This invention includes a torsion beam accelerometer structure in which a tensile stress is incorporated in the torsion beams in the manufacturing process. The structure includes a mounting scheme whereby a compressive stress induced in the mounting pedestal is converted to a tensile stress in the torsion beams. The invention provides for a means for determining the tensile stress in the torsion beams by geometrical factors rather than by material properties. This structure coupled with a high temperature anodic bonding process and the relative thermal expansion coefficients of glass and silicon, creates a tensile stress in the torsion arms.
By modifications to the geometry of this structure, one can design in the degree of isolation of the torsion arms from substrate/pedestal stresses induced by ambient temperature changes. This can be done both by choice of structure (e.g., circle vs. rectangle), and by changing the proportions of the various elements making up the ring structure (e.g., the widths and lengths of the perpendicular beams making up the rectangular ring). A structure offering a high degree of thermal isolation will create a correspondingly small amount of tensile stress in the torsion arms, and vice versa.
The accelerometer includes a mounting means positioned within an internal opening for mounting a sensing element on a substrate so that the sensing element is positioned above the substrate and can rotate about a flexure axis that is above and substantially parallel to the substrate, the mounting means including a pedestal mounted to the substrate and a spring means for elastically coupling the pedestal to a pair of torsion members, the pair of torsion members connected to the pedestal, and a pair of torsion members extending in opposite directions from the spring means to the sensing elements The spring means including a pair of members connecting the torsion means to the pedestal around internal openings of the spring means.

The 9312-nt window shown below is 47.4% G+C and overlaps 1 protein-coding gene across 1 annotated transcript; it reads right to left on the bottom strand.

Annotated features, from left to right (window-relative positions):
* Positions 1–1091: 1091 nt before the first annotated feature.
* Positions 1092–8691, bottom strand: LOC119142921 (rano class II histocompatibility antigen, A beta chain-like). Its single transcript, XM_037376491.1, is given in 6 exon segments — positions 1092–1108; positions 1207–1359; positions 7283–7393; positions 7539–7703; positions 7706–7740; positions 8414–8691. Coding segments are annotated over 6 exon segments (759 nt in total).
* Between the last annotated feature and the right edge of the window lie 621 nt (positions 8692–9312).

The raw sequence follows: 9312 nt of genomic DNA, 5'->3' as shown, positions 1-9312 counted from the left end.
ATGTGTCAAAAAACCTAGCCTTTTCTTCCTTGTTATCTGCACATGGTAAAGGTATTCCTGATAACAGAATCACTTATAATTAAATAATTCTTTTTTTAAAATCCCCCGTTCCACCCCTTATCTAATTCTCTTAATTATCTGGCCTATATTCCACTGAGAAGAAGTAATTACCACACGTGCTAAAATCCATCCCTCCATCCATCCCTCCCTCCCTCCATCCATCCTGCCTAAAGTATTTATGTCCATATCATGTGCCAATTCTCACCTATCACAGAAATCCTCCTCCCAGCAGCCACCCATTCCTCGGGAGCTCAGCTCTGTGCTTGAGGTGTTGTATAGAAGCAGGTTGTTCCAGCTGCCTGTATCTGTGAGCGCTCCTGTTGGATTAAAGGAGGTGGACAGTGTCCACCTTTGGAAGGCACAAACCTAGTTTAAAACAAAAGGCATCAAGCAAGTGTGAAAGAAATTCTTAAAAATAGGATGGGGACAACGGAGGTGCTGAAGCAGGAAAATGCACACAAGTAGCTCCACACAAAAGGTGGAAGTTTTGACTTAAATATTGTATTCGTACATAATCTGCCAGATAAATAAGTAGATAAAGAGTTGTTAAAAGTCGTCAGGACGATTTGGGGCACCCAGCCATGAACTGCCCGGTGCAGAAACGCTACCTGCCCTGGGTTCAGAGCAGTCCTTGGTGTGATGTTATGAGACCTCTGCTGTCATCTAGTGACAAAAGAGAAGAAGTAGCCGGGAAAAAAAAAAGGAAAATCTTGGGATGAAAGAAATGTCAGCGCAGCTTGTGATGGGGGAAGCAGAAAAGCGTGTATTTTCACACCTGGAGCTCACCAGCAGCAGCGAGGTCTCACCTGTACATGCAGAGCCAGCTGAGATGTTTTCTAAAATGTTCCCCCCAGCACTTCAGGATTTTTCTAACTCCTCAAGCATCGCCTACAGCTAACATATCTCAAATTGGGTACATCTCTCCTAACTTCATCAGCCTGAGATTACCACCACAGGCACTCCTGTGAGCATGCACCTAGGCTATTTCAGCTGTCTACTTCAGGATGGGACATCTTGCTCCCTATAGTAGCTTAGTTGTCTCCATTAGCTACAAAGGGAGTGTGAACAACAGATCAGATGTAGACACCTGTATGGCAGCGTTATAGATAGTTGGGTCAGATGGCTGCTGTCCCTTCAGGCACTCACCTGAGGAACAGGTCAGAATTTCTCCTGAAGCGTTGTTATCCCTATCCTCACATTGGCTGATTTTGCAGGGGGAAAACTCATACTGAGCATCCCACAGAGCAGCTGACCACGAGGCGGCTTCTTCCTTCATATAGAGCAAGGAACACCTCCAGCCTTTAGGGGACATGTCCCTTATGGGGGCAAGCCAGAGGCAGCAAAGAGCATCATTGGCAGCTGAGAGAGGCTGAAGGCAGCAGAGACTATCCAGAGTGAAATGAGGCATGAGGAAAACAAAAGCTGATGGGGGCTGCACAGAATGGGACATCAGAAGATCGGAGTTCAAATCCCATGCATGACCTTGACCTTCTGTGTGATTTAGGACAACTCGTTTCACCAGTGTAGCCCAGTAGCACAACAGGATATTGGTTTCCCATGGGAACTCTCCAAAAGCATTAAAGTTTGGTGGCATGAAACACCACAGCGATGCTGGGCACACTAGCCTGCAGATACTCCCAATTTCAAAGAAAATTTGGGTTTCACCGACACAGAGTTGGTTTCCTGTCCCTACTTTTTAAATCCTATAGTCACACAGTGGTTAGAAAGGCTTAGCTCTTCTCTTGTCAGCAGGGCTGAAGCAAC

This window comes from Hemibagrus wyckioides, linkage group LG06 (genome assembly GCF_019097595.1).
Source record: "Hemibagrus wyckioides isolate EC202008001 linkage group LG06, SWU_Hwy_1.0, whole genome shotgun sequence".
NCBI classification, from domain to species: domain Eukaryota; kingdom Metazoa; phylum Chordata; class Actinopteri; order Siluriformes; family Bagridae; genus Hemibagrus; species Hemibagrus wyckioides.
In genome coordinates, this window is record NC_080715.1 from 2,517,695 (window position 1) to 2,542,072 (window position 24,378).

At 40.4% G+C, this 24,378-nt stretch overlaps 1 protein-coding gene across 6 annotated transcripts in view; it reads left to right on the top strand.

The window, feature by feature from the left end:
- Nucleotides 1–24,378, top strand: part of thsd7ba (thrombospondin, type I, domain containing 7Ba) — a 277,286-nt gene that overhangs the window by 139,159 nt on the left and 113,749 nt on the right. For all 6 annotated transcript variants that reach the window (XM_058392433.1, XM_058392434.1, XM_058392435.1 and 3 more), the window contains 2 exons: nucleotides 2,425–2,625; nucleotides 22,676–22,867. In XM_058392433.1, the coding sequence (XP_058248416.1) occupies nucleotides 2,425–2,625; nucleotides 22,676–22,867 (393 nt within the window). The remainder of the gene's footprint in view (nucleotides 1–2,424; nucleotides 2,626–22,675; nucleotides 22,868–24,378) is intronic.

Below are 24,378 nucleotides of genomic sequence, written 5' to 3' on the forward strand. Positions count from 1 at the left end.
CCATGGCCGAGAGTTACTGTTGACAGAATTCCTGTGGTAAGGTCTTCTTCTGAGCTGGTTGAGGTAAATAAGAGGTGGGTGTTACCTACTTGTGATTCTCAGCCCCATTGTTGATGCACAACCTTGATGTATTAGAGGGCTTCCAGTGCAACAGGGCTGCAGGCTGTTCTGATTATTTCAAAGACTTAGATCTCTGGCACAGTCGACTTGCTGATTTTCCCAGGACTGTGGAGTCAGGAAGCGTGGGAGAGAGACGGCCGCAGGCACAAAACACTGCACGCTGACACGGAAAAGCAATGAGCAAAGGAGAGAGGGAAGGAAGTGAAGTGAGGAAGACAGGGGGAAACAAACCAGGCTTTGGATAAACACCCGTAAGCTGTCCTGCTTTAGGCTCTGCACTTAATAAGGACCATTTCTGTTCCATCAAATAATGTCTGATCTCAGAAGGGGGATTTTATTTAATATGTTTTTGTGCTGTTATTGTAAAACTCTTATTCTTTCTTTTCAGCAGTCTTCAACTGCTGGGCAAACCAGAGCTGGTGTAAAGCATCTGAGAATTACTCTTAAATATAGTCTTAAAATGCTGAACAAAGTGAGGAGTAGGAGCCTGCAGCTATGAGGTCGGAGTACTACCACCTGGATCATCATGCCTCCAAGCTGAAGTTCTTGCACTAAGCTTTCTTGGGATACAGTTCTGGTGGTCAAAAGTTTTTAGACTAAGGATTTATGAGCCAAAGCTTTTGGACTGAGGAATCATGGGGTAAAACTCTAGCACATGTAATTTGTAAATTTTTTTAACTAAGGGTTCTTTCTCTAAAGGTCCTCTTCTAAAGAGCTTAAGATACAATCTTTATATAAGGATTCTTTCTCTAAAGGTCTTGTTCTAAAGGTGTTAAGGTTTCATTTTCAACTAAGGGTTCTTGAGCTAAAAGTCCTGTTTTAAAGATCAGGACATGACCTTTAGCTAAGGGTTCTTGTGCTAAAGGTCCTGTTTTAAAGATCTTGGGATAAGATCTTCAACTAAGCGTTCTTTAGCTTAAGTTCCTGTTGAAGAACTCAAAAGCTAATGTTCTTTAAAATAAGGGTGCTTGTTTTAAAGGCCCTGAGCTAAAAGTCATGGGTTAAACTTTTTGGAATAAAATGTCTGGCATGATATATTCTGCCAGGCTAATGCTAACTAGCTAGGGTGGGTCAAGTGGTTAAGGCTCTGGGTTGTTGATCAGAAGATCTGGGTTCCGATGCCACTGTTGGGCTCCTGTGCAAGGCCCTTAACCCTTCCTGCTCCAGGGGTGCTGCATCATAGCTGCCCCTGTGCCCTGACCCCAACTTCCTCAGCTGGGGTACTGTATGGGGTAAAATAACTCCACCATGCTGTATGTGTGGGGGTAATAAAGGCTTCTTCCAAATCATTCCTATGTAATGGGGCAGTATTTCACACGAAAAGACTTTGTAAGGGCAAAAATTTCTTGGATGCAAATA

FIG. 1 is a top perspective view of a torsion beam accelerometer in accordance with the prior art;
FIG. 2 is a top perspective view of a torsion beam accelerometer in accordance with an embodiment of this invention;
FIG. 3 is a side view of the accelerometer of FIG. 2;
FIG. 4 is a top plan view of the accelerometer of FIG. 2 with a deflected position shown in dotted outline and arrows indicating the tensile force applied to the torsion members;
FIG. 5 is a plan view of another embodiment of this invention including a rectangular spring support;
FIG. 6 is another embodiment of this invention including a parallelogram spring means for mounting in accordance with an embodiment of this invention; and
FIG. 7 is a plan view of an accelerometer in accordance with an embodiment of this invention wherein an imbalance in the sensor element is obtained by having cutouts from one side of the sensor member.
Referring to FIGS. 2 and 3, an accelerometer 20 includes a deflection plate 21 with a first pair of opposing symmetrical interior openings 22 and 23 which are separated from each other by two torsion beams 24 and 25. A central pedestal 26 is mounted to a substrate 27 Pedestal 26 is coupled to the interior end of torsion beam 24 by a spring member 28. Pedestal 26 is coupled to the interior portion of torsion beam 25 by a spring member 29.
Spring members 28 and 29 include opposing support beams 30 and 31 extending in opposite directions from pedestal 26. Connecting the outer extremities of beams 30 and 31 to the inner portion of torsion beam 24 is a semicircular support 32 all of which together surround an opening 33. In a symmetrical arrangement, a support member 34 extends between the outer ends of beams 30 and 31 and connects to the inner portion of torsion beam 25 and surrounds an opening 35.
Deflection plate 21 faces capacitive plates 40 and 41 formed on substrate 27. Capacitive plates 40 and 41 have coupled to them electrical connections 42 and 43, respectively.